A checklist for leaders facing software purchasing decisions

Managing Director - Intraversed Pty Ltd

If you’re considering a software purchase but you’re unsure whether it’ll really solve the issues you’re current system is facing, we’ve formed a checklist for you to work through, in order to clarify your next step.

Here’s our checklist for purchasing a software upgrade:

Have you purchased software to solve the same issues in the past?

This should be a red flag. Remember the definition of insanity – doing the same thing over and over again, expecting a different result. You should be very clear before you purchase on how the new software will resolve the issues your current system doesn’t. If you’re not convinced it will, don’t buy it.


Have you done a thorough assessment of the causes of the problems you’re having with your current system?

This will often involve looking into your data collection and usage practices, and the processes you have in place for storage, security and destruction of data. Also include how data is moved from one software system to another, if that happens. Take your time (or spend the money) and make sure this is done well. This can end up saving you a lot of money on unnecessary software (we’ve seen it save one company over $700K).

Who is going to use the new software and who is hoping to benefit most?

This person/or team, should be driving the decision. They’re the ones experiencing the problem that needs resolution, so they must hold the accountability. If you have an I.T. person, or team, their input is important, but the staff who’ll actually be using the new software to deliver something better or quicker should be driving the choice and the push for an upgrade. No one else.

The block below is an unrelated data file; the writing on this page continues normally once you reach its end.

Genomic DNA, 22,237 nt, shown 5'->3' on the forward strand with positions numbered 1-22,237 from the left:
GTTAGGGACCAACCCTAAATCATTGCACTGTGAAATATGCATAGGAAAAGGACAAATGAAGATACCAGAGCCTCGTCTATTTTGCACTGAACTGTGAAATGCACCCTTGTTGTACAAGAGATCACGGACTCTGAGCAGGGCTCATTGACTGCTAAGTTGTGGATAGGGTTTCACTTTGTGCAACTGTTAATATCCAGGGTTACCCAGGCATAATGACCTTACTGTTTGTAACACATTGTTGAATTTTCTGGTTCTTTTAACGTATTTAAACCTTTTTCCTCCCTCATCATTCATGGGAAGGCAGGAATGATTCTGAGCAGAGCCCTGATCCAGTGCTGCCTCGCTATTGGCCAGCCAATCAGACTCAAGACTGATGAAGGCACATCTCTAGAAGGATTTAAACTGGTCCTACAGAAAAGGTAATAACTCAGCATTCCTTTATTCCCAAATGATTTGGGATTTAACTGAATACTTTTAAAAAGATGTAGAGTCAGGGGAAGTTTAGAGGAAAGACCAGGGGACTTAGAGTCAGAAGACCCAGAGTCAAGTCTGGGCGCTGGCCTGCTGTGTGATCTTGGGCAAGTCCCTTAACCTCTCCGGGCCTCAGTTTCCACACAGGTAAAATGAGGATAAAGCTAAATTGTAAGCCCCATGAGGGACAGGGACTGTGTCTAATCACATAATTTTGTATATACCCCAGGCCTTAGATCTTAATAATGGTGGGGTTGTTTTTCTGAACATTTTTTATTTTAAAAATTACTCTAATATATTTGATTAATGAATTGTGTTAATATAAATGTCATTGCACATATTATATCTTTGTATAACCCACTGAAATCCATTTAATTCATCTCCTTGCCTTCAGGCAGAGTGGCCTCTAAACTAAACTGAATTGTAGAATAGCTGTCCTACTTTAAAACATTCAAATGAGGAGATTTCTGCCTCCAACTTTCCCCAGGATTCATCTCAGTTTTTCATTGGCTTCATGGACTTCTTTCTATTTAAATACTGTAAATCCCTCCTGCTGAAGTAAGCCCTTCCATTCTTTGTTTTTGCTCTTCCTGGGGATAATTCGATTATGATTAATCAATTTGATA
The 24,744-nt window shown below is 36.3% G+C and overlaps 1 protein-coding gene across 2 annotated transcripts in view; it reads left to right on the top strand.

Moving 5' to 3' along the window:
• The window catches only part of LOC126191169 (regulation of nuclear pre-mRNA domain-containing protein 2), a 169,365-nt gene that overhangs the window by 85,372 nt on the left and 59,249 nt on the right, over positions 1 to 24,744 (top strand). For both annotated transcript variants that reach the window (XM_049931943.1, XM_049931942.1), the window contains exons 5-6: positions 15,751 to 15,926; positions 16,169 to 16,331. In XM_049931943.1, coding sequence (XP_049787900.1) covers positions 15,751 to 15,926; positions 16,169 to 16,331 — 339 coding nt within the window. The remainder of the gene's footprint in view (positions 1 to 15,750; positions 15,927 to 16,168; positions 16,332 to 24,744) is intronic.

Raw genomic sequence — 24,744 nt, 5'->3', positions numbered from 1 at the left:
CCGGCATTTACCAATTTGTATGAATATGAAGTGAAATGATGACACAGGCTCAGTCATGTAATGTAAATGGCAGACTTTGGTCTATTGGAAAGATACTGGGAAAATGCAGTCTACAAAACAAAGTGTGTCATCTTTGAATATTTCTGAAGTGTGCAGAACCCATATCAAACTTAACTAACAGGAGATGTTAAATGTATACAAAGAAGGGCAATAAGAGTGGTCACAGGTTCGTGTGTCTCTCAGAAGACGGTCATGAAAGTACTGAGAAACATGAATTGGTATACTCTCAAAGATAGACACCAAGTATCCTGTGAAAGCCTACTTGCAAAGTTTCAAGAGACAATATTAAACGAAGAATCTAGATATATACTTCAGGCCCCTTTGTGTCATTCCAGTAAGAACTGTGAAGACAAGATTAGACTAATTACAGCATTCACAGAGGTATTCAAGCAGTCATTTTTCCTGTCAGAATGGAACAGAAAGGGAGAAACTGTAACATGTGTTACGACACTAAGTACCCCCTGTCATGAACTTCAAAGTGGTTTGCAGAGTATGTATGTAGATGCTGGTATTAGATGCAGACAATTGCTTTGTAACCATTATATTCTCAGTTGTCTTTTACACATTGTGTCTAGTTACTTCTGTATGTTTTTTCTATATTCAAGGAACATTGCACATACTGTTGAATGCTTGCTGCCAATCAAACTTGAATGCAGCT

Have you thought through how the new software will affect everyone else (and other software you use)?

This can be an easy oversight if you’re considering task-specific software, but it’s worth doing a good analysis of how these things might send ripples through the rest of your processes. You may save yourself a big headache later, but you may also realise that one choice brings greater additional benefit to another part of your business, while another choice does not.

Have you clarified your business language, to ensure your data has a smooth transition into any new system you purchase?

We’ve talked about this in previous articles, but it’s important. Each term your business uses to describe any key function being undertaken, any key elements of your work, any metrics, should be listed in your business term glossary and have a very clear and concise definition for it. This means terms like customer, account, contract, asset, etc. You should define what these mean in the context of your business activity, and then all staff will know exactly what is meant when teams are discussing business activity. It may seem like a lot of needless work now, but if your new software requires I.T. set up to move data and create reports or front-end dashboards, these definitions can be cost- and time-savers.


Need help with any of this?

Contact Intraversed and let’s have a coffee! We’re local and we’ll give you helpful advice if we can.

Managing Director - Intraversed Pty Ltd